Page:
Even after more than a year when the government decided to bring in stricter and comprehensive product standards for at least 371 key imports, the Bureau of Indian Standards (BIS) has till now finalised standards for only a few items such as toys. The move was aimed at reining in runaway imports, mostly from China, that raised the merchandise trade deficit.
Last year in January, the Commerce Department had pushed for strict product standards for import items such as processed food, textiles, leather, toys, furniture, plastic goods, manufactured mainly by Micro Small and Medium Enterprises (MSMEs). Items like television, air-conditioners, and refrigerators were also on the list.
“The 371 imports cost nearly $127 billion or 26 percent of India’s annual imports back then. After considering a mandatory licensing regime for imports, tariff hikes and sectoral restrictions followed by anti dumping investigations, the creation of stricter product standards was decided upon as the easiest and least controversial measure,”a senior official in the know said, requesting anonymity.
The products were spread across a wide chunk of India’s import categories and came under a host of ministries. As a result, a specific inter-ministerial joint committee had been created involving stakeholders from the Department of Chemicals and Petrochemicals, the Department of Heavy Industries, the IT Ministry, the Department for Promotion of Industry and Internal, the Steel Ministry and the Telecom Department.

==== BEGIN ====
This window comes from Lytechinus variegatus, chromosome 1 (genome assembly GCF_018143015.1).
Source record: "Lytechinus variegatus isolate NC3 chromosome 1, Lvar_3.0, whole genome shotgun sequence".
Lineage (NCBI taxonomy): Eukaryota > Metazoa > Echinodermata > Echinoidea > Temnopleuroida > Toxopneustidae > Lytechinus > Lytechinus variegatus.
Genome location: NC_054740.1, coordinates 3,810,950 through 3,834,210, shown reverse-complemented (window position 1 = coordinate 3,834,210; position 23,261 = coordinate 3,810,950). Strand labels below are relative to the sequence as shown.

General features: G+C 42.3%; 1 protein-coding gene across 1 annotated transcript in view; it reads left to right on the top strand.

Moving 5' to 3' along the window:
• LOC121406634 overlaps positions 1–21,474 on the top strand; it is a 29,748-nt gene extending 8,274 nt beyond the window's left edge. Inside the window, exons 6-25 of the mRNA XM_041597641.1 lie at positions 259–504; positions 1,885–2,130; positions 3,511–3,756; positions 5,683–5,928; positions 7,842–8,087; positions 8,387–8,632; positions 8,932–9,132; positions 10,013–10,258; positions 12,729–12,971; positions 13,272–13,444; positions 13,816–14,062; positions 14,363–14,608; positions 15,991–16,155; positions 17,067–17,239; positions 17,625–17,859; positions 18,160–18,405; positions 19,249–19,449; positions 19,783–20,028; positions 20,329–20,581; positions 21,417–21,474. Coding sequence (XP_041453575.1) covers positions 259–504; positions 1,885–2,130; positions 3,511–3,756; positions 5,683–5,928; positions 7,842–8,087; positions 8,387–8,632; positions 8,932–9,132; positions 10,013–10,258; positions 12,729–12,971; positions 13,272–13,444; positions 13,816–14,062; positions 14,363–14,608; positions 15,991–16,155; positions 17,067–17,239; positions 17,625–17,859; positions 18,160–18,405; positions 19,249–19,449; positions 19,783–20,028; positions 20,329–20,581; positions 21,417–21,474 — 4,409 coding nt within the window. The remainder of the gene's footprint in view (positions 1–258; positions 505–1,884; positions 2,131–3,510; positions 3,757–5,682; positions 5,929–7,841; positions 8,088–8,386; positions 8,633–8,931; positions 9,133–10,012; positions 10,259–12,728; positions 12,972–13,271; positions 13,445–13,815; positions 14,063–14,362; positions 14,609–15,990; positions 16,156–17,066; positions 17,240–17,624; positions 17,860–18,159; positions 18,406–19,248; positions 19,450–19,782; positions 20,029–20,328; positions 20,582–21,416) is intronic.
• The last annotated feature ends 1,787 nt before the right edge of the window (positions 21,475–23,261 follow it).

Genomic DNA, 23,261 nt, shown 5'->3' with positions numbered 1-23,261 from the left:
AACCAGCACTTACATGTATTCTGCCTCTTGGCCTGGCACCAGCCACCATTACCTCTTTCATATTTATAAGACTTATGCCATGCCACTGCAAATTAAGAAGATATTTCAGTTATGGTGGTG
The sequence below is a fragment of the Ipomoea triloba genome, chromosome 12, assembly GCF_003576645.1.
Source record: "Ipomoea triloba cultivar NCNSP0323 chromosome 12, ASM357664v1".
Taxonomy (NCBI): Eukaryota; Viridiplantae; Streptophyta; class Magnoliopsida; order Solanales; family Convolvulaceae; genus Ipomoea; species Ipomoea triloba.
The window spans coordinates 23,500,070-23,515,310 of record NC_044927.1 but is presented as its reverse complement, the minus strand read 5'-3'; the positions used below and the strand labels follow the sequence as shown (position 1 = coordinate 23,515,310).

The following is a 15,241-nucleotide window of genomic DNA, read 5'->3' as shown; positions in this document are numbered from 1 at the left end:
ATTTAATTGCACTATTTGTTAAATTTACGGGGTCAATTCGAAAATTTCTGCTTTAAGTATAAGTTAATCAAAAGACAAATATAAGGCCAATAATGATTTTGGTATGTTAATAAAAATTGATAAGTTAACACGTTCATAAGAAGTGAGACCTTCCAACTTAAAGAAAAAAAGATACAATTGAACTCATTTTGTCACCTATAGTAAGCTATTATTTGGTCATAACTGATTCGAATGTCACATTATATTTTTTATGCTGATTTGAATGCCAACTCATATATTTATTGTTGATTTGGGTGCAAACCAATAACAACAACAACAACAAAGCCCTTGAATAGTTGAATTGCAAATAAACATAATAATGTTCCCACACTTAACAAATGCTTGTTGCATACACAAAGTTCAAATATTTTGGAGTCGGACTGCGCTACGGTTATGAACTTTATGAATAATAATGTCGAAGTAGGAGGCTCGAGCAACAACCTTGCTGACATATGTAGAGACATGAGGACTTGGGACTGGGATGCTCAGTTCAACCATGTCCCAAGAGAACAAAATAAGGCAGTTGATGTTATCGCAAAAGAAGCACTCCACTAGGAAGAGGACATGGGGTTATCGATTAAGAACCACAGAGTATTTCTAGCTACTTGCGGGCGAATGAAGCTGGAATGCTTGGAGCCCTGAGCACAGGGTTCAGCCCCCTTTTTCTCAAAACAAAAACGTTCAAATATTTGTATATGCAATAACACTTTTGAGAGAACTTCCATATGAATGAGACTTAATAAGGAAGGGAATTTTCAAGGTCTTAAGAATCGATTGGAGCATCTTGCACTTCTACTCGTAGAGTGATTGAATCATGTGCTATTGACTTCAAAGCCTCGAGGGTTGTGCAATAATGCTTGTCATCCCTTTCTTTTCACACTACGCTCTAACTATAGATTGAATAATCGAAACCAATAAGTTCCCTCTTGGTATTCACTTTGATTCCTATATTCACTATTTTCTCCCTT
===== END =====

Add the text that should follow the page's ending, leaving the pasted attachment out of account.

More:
However, sources say that despite a large number of meetings conducted in early 2020, the committee has been unable to accelerate the process. “Eighteen core group meetings have been held by officials belonging to a cross section of ministries on the matter. But BIS continues to handle a massive workload, not at all commensurate with the number of trained officers and academic, research staff needed to establish product standards for so many items within such a time frame. Instead a few categories have been focused upon, such as toys,”a BIS official said under conditions of anonymity.
Ever since taking charge of the Consumer Affairs Ministry, Commerce and Industry Minster Piyush Goyal has directed the BIS to go in for massive expansion and modernisation of testing labs so that entrepreneurs don’t have to travel far to get the testing and certification of standards. On Monday, Goyal asked the BIS to sharply reduce the official fee charged for testing of standards. Goyal said this will encourage small businesses to get their products certified and also encourage the ease of doing business.
Establishing clear product standards were part of the larger aim of putting in place non-tariff barriers to imports, that incentivised merchants and manufacturers to source locally. With trade deficit being a major issue in the first few years of the Narendra Modi-government, India has hiked duties on over 3,500 tariff lines since 2014.
As a result, the Commerce Department has been hesitant to raise import duties, fearing higher prices will hurt manufacturers and exporters who rely on foreign inputs and are facing a liquidity crisis. Officials have also pointed out that more research is needed to see if domestic capabilities can be quickly ramped up or whether Indian importers can source goods from other nations if imports from China are suddenly restricted. Money Control